Jaclyn Boland: How to Build a Sustainable Lending Library for your Literacy Program


Jaclyn Boland

One of my first projects as a VISTA was to establish a sustainable lending library. Our lending library has become a valuable resource to the families we serve and continues to grow with donated items from community partners. Establishing a lending library for your literacy program can become a sustainable resource not only for the families that you serve but the community as well.

Background
With no library in walking distance, our families had no access to books. When a community partner asked if we wanted a cart they were no longer using, we jumped at the opportunity. We wanted to create a lending library to provide easy access to a collection of books, puzzles, learning games and resources. The families would be able to check out items, take them home, and return them the following class.

Our family literacy program utilizes the first twenty minutes to engage parents and children in reading together. As parents became comfortable reading to their children and children began to enjoy being read to, the lending library g the families the materials necessary to implement reading at home.

Getting Started

Family at United Methodist Cooperative Ministries

The first step (and potentially most challenging part) will be to find space for the library. It can be a bookshelf, closet, or a rolling cart. The rolling cart provides space, storage and added mobility, which has proven useful (especially if you have limited/shared space).

Materials come next. I created 4 sections of the library. Within each section, I made a list of materials I wanted to include. This helped me to determine what materials needed.

    • Parent Resources (parent magazines, pamphlets, books)
    • English Books (board books, chapter books, picture books, dictionaries, etc)
    • Bi-lingual Books (Spanish, Arabic, etc.)
    • Take-Home activities (puzzles, flash cards, file folder games, etc.)

The lending library includes much more than books.  Puzzles, learning games, flashcards, etc. are included too. Don’t feel that you have to limit yourself. Creating your own lending library is unique in that it can be customized to fit the needs of your students and your program!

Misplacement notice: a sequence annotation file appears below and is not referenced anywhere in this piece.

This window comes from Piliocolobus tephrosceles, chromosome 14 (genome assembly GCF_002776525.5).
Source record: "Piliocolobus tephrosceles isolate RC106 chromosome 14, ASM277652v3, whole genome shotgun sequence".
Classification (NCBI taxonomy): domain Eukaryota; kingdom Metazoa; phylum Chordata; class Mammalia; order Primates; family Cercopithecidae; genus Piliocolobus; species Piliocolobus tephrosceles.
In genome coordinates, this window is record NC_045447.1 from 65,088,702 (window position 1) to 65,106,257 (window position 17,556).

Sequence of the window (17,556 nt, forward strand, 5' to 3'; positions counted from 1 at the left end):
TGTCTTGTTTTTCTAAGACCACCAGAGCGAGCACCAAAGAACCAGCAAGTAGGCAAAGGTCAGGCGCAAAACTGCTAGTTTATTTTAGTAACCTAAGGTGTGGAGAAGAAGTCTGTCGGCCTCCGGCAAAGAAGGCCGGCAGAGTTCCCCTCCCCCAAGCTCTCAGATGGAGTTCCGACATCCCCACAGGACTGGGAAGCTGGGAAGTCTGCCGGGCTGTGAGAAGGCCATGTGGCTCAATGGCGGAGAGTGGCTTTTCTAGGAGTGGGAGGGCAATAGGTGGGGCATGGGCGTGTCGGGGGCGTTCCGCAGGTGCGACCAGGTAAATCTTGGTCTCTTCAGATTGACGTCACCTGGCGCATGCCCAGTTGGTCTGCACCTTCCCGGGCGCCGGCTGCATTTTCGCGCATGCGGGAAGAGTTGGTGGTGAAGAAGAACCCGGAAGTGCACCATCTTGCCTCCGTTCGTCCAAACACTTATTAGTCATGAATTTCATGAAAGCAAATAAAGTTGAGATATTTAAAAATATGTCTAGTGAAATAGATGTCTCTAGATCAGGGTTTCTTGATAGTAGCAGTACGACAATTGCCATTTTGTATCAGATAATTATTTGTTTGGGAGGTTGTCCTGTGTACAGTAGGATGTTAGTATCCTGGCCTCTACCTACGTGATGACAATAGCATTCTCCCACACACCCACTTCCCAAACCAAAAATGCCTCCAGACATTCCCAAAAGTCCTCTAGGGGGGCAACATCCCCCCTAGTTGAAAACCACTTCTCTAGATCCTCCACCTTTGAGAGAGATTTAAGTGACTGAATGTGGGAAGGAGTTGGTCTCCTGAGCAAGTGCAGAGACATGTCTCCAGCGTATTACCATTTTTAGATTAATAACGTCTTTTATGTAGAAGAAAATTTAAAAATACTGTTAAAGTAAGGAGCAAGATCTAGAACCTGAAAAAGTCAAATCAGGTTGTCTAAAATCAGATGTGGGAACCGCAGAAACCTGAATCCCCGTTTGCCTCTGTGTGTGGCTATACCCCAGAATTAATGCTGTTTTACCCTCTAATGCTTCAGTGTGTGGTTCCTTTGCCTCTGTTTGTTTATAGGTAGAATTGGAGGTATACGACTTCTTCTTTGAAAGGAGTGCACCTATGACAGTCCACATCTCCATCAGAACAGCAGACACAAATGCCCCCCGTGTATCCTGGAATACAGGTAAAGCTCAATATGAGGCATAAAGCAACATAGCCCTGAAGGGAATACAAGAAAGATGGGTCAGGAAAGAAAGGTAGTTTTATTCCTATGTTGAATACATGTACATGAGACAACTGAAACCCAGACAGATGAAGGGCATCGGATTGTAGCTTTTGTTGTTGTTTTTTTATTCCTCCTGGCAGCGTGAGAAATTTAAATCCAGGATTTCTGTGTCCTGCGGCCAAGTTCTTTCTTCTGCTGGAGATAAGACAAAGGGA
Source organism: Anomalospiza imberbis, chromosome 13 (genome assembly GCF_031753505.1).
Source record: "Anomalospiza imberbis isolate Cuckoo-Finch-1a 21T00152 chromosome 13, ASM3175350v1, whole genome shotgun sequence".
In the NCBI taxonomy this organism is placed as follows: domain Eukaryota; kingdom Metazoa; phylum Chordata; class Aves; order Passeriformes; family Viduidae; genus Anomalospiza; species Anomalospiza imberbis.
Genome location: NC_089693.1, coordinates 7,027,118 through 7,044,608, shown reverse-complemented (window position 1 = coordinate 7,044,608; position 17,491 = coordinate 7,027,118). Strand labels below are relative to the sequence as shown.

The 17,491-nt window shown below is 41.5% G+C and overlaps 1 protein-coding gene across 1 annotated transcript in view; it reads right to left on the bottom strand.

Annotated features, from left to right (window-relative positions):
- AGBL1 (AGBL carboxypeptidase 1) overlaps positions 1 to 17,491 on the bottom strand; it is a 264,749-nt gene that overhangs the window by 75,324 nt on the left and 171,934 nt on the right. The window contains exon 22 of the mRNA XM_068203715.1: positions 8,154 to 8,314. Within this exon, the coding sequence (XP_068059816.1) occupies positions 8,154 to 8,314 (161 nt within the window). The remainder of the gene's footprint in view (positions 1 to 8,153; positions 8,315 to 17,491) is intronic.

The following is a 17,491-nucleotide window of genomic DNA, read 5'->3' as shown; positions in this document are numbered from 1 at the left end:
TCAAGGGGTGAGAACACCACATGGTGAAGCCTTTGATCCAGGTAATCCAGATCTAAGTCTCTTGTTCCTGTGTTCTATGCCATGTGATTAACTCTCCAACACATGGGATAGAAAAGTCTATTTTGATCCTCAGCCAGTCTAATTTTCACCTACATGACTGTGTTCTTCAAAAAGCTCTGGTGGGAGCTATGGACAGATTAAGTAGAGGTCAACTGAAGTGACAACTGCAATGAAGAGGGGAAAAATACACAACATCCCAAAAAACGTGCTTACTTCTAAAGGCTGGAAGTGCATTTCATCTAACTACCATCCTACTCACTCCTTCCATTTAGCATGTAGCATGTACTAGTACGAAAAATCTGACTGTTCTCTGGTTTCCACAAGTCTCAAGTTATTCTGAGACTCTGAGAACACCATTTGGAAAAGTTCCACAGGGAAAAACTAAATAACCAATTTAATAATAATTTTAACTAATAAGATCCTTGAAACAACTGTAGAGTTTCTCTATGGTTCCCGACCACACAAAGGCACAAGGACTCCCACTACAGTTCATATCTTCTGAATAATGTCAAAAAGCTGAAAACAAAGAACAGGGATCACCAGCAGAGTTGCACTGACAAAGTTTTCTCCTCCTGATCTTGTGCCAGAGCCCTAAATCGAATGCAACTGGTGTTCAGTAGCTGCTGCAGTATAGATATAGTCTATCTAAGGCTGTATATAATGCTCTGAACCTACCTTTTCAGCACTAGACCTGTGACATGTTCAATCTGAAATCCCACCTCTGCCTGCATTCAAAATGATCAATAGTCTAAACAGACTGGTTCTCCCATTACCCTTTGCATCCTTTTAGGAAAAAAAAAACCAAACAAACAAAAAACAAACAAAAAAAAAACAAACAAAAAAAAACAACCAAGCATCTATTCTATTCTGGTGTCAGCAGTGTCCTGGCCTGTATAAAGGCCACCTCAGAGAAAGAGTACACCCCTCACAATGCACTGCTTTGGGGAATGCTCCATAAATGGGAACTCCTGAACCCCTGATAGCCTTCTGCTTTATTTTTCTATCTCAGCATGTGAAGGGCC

Once you know what types of materials you need, start looking! Most of the materials in our lending library were donated. The benefit of using donated materials is that we aren’t as concerned with unreturned items. Talk to your community partners and volunteers about your project! Let them know what types of materials you are looking for (children’s books) and how it will benefit the students/community. Be on the lookout for garage sales and local library book sales. Donations and children’s books are easy to come by. Also, be creative with what you already have!

Organization
Once you have the materials, organization is key. Within the English and Bi-Lingual Book Sections, I divided the books by reading level (Young Adult, Adult, etc.) and designated each level with a colored sticker on the spine of the book (see picture) and placed like colors together on the cart. This is very helpful for students and it also helps the student put the book back in the correct section of the library. I also added a “Property Of” sticker on the back of each item.

I then created rules for the lending library, which were placed in a binder with the sign in/out sheets containing the parents name, date, type of material (book, puzzle) and title. A volunteer oversees the library. Also, keep an Excel spreadsheet of the library inventory.

The Result
Families have reported that with the help of the lending library they have developed a reading routine at home, they are reading more often at home and their children now request bedtime stories.

I hope that you see the benefit of a lending library and begin to implement one into your literacy program!

Jaclyn Boland is an AmeriCorps* VISTA with United Methodist Cooperative Ministries. 

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